Monday, February 09, 2009

Bankers' Bonuses Tax Act 2009

Another day, another terrible opinion poll for Labour. This one has the Tories on 42%, Labour on 28% and Lib Dems on 18%.

What is particularly sad at the moment is that the government just seems so pathetic - like Gordon Brown (who I like and respect) urging the bankers not to take their bonuses and saying he is very cross about it.

He's the Prime Minister of a government which is going to be in power for at least another year with a comfortable majority. He doesn't have to "urge" bankers or express moral outrage about their behaviour - he can tell them what to do and if they don't like it then that's their tough luck.

And for all this 'it is in their contracts that they get bonuses', so what? Just pass a new law called something like the "Bankers' Bonuses Tax Act", which states that any bonus paid to a banker over £5,000 gets taxed at a rate of 110%. It probably doesn't even need an Act of Parliament.

It's a really galling contrast that when it comes to asylum-seekers or large families in social housing, policies to 'appease public concern' get dashed off with ease, irrespective of merit. And yet somehow when it comes to bankers behaving in the most disgracefully anti-social way and taking the piss out of the taxpayer on a gigantic scale, all our government does is tut and set up a review.

It is a horrendously difficult time for all government ministers, and Gordon Brown most of all, trying to help people in the midst of this terrible economic crisis. He's an intelligent, clever and decent man, and we'll miss him desperately if the polls are correct and the next Prime Minister is a man who has been wrong on every single important issue of the past few years and whose skills are all about public relations and little else. But one of the reasons Labour is getting kicked about at the moment is that it is all a mix of either crisis management and being 'tough' on the most vulnerable.

There is so much good that our Labour government could achieve over the next year, and that would help to revive our fortunes electorally. But it's got to start by standing up for the little guy and picking and winning some fights with the rich and the powerful, and there is no better place to start than with these bankers.


At 11:08 pm , Anonymous Anonymous said...

Yes. The "do nothing" attack line doesn't work if on the issues people care about you are, er, doing nothing.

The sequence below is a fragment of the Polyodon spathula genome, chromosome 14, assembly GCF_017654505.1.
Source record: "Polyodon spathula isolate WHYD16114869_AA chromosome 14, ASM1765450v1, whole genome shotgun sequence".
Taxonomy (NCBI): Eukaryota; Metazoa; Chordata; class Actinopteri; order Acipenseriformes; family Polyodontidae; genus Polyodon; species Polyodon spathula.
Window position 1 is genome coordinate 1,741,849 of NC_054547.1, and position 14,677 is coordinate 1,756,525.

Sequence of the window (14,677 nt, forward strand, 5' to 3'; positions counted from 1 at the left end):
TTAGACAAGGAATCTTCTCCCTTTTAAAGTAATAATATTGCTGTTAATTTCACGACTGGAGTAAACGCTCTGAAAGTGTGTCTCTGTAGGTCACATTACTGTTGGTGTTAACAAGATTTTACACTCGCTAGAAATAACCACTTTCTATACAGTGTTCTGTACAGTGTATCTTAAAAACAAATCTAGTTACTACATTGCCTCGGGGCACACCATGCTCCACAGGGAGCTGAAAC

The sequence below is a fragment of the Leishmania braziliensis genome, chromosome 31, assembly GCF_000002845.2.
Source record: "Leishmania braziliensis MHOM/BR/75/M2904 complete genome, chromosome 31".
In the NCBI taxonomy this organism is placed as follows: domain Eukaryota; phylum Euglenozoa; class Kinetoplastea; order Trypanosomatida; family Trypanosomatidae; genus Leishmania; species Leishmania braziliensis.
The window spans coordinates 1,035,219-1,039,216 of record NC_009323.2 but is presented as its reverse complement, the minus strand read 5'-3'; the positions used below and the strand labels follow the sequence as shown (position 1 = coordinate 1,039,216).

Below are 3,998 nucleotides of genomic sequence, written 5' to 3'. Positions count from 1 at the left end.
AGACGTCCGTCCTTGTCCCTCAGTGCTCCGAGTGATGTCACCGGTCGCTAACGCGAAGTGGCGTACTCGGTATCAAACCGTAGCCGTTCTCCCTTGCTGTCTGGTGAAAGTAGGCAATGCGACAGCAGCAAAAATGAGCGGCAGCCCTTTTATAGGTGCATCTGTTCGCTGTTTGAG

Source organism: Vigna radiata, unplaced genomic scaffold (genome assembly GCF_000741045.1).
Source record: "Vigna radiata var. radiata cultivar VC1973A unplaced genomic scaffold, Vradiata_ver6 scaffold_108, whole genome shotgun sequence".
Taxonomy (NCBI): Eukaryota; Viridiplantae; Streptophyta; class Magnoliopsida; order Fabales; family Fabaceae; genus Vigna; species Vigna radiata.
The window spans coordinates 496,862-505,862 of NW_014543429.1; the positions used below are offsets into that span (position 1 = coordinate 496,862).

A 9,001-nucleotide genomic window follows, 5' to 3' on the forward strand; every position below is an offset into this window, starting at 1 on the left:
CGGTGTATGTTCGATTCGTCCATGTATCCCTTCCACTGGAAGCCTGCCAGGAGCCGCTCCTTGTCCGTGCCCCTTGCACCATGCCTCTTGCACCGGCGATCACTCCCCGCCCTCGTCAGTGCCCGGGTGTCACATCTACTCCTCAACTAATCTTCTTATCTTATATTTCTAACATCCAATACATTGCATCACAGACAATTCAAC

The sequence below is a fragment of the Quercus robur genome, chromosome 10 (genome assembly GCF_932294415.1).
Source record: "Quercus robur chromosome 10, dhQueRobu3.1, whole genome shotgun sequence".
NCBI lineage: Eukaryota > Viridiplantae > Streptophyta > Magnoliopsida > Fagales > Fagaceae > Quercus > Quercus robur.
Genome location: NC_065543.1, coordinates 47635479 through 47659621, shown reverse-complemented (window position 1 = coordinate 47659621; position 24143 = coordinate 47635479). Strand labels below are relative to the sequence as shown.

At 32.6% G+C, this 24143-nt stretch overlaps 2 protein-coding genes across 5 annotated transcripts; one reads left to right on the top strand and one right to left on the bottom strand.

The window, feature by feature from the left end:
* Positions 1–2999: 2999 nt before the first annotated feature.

The public wants the state to take control right now, so let's.

At 11:25 am , Anonymous Anonymous said...

Completely agree. These people are taking the piss.

Excellent piece on the FT blog yesterday:

At 11:32 am , Anonymous Anonymous said...

Equally a lot of the debate is totally missing the point.

All the focus on 'executive' and 'senior managers' is beside the point.

The real proble is people of associate to vice president level (mid twenties to about 40) who are paid a basic of between 80k and 250k and then expect a bonus of 100/200%.

This is also the robolem with the Obama plan - it'll stop bonuses for managers but not traders.

I actually get pretty angry about this. In no other line of work do highy paid individiausl demand a bonus for doing their job well. It should just be expected.

And as for the threat that'll they go and get another job - I simply don't buy it. No one is hiring.

At 6:36 pm , Anonymous Anonymous said...

But Duncan, you said the other night that they would just leave if they didn't get the bonus?

At 9:30 pm , Anonymous Anonymous said...

And so what if they do?

Do we need a state owned trading operation and investment banking division?

Plus, no one is hiring.

At 11:55 pm , Anonymous Anonymous said...


All bonus to staff above the grade of Senior Manager shall be limited to 25% of grade salery. Any bonus paytment to higher grades, or in excess of £25,000, shall pay income tax on the bonus at 110%.

National insurance contributions shall be paid at Class 1 schedual D

At 1:08 am , Anonymous Anonymous said...


I agree entirely that the idea of individuals in institutions bailed out by the taxpayer receiving substantial bonuses is pretty extraordinary. It seems to me that, by default, if you lose your owners substantial proportions of their equity and then need to go begging to the government then you have, ah, failed the "pay for performance" criterion those of us who like a bit of corporate governance are so keen on.

Nonetheless, I would be quite surprised if in these testing times the government felt that it might best spend its legislative time on restricting substantial bonus payments to a fairly paltry number of people...


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